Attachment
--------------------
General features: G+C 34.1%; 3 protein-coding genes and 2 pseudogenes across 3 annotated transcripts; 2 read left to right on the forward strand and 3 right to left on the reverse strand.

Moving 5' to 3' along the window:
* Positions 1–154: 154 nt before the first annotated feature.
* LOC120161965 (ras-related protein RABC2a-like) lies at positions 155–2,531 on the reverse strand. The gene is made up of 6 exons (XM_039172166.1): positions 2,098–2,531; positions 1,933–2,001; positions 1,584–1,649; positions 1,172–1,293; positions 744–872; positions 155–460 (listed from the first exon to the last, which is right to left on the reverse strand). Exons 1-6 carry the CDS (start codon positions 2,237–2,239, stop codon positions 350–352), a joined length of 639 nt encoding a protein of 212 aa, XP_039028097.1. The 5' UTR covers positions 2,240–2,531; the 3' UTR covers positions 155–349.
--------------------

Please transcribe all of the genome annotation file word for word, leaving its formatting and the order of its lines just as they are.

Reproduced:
General features: G+C 34.1%; 3 protein-coding genes and 2 pseudogenes across 3 annotated transcripts; 2 read left to right on the forward strand and 3 right to left on the reverse strand.

Moving 5' to 3' along the window:
* Positions 1–154: 154 nt before the first annotated feature.
* LOC120161965 (ras-related protein RABC2a-like) lies at positions 155–2,531 on the reverse strand. The gene is made up of 6 exons (XM_039172166.1): positions 2,098–2,531; positions 1,933–2,001; positions 1,584–1,649; positions 1,172–1,293; positions 744–872; positions 155–460 (listed from the first exon to the last, which is right to left on the reverse strand). Exons 1-6 carry the CDS (start codon positions 2,237–2,239, stop codon positions 350–352), a joined length of 639 nt encoding a protein of 212 aa, XP_039028097.1. The 5' UTR covers positions 2,240–2,531; the 3' UTR covers positions 155–349.